Are you considering purchasing a business? Before you commit, it is essential to have a thorough understanding of the company’s commercial viability. You should check that its operations, financial information, contracts and legals are sound. This process is called due diligence. This article will outline the commercial considerations you should make before purchasing a business.
When Should I Do My Due Diligence?
Generally, you should do your due diligence after you and the seller have agreed to the deal, but before a binding sale of business agreement is signed. You may have decided on a price and other key commercial details, such as when the business will be handed over, but this should all be subject to due diligence. Understanding the business’ operations, the industry and the seller’s reasons for selling should all form part of your decision to go ahead with the purchase.
It is also important to consider whether the type and size of the business is compatible with your interests, experience, personality and capital.
You also need to understand any restrictions on the business. You should consider whether the business:
- is part of a franchise (if it is part of a franchise, you will need to follow the franchisor’s operations manual and franchise agreement);
- has to comply with any regulations (for example, if the business is a bar, does it have a liquor licence and can this be transferred to you?); and
- has the required permissions to perform the business functions (for example, if you are looking to purchase a pizza restaurant, make sure that this business activity is permitted under the lease).
Understanding the seller’s motivations for selling the business and their role within it should also inform your decision. You should consider:
- why the seller is selling the business (for example, an elderly couple selling because they want to retire is very different to the owner selling because the business is not doing well);
- what the seller’s role is in the business (if the current owner’s role is critical to the business, you should consider whether you have the skills and experience to take on their role); and
- whether the seller is likely to become your competition. Many purchasers prohibit the seller from setting up a competing business or poaching clients for a set time after the sale. You should address this concern in the sale of business agreement.
Industry and Competition
Understanding the state of the industry you are entering into is critical for the longevity of the business. Find out whether it is expanding or declining.
You should consider:
- how strong any competition is (for example, a major competing franchise next door compared to a run-down coffee shop);
- whether you will face online competition; and
- whether the business has an edge (for example, a unique product or location).
The type of industry the business operates in, and your experience in that industry, are also factors you should consider when deciding if the business is right for you and your goals.
Continuing to use existing suppliers will give you some quality guarantee and continuity within the business. You should carefully review whether any supplier contracts can be transferred to you, or whether the supplier requires you to enter into a new arrangement. It is also important that you understand:
- the length of any contracts;
- any fees involved;
- whether there are any minimum purchase requirements; and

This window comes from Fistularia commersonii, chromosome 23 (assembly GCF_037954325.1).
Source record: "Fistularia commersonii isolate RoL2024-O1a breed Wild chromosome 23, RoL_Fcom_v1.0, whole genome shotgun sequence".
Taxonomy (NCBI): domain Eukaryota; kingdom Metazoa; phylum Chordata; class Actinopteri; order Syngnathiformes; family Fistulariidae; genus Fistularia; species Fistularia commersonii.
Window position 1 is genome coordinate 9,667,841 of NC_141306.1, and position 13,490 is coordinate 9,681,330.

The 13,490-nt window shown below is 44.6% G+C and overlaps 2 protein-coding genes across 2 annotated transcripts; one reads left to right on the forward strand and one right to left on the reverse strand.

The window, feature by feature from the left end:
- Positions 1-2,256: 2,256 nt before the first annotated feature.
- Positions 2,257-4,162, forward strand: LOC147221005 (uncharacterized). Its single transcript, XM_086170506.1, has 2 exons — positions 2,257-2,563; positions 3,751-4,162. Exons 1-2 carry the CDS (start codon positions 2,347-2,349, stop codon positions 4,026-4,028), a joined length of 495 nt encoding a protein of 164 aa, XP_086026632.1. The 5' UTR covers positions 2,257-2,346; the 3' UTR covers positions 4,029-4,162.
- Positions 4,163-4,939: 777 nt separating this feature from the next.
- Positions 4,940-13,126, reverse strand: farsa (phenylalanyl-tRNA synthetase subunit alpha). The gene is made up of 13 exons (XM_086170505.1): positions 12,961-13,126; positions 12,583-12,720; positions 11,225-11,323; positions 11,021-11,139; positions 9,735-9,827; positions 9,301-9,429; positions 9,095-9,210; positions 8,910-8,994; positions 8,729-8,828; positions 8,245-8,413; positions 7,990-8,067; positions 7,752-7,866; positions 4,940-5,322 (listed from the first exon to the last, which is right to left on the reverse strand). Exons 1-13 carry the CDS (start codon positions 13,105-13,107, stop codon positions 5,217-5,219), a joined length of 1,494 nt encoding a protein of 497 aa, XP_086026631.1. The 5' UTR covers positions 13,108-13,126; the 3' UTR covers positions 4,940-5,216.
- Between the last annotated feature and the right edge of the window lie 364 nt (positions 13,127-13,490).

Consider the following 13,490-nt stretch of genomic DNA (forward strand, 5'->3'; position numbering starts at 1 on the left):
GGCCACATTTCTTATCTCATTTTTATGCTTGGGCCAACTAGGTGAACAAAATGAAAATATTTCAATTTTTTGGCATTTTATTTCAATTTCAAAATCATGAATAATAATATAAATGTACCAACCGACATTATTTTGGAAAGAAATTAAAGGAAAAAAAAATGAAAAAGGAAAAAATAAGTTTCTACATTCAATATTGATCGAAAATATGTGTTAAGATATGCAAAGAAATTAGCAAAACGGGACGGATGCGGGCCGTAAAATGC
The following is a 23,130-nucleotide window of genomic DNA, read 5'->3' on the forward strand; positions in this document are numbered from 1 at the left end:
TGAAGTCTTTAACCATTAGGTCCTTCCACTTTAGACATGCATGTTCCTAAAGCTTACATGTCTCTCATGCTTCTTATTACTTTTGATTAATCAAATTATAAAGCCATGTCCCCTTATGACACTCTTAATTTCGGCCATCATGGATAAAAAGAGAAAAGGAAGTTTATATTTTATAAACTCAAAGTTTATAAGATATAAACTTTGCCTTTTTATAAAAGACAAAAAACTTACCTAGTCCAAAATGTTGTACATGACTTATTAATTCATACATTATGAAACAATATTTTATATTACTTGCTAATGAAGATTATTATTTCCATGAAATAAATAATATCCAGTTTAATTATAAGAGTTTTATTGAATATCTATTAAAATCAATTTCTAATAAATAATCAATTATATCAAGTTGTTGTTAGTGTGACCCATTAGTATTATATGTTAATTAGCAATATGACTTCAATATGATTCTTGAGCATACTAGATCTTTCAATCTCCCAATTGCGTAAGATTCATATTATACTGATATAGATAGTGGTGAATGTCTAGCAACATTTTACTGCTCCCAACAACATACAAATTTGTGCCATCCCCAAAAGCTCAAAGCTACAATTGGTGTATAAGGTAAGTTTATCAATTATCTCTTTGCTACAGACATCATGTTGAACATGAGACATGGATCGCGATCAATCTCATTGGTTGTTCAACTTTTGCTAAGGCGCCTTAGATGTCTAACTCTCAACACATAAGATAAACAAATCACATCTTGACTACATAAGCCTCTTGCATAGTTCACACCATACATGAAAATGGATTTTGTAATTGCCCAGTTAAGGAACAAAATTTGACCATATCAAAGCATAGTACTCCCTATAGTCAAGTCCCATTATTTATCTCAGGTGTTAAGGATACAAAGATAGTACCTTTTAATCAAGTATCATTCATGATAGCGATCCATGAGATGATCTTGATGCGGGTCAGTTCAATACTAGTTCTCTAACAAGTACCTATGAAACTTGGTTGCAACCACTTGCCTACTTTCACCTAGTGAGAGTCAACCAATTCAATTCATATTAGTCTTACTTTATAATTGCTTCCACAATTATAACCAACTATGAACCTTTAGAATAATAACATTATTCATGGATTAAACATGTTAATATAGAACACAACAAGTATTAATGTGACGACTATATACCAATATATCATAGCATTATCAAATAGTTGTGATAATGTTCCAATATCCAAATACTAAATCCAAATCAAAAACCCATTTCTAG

- how you can deal with incorrect or unsuitable stock.
You should also find out if the business has any unwritten agreements with suppliers that you would like recorded in writing and transferred to you.
You should consider the location of the business before you purchase. Find out if it is a quiet area or if there is consistent foot traffic. An unhelpful location may the reason the business is for sale. You should also see if there are any impending:
- town planning changes;
- road developments;
- rezoning plans; or
- public works.
These could affect the ongoing success of the business.
If you plan to take on the existing staff, you should investigate their current arrangements. You should consider whether staff members:
- have valid contracts;
- are qualified for their job;
- have a visa and, if so, have work rights;
- are being paid the correct wage and entitlements according to the relevant modern awards; and
- have accrued entitlements to annual leave, long service leave, holiday pay, sick leave, superannuation and other employee benefits.
If the business currently operates out of physical premises, ensure you can take over the lease. The sale of business agreement may have a clause stating that the sale is subject to either the transfer of an existing lease or a new lease being entered into.
You should review the lease to make sure you are happy with its terms. It is essential to understand:
- what the rent and outgoings are;
- how the rent increases each year;
- what the insurance and security deposit or bank guarantee requirements are; and
- what your obligations are in maintaining the premises during the lease and when it ends.
Leases are often lengthy documents that span years, so understanding your rights and obligations should be a priority at this early stage.
Before you decide to purchase a business, you should do everything you can to make sure that the business checks out. This due diligence involves a thorough investigation of the business and its operations to understand:
- how it works;
- why it is being sold; and
- its commercial viability going forward.
If you have any questions about purchasing a business, you can contact LegalVision’s business purchase lawyers on 1300 544 755 or fill out the form on this page.
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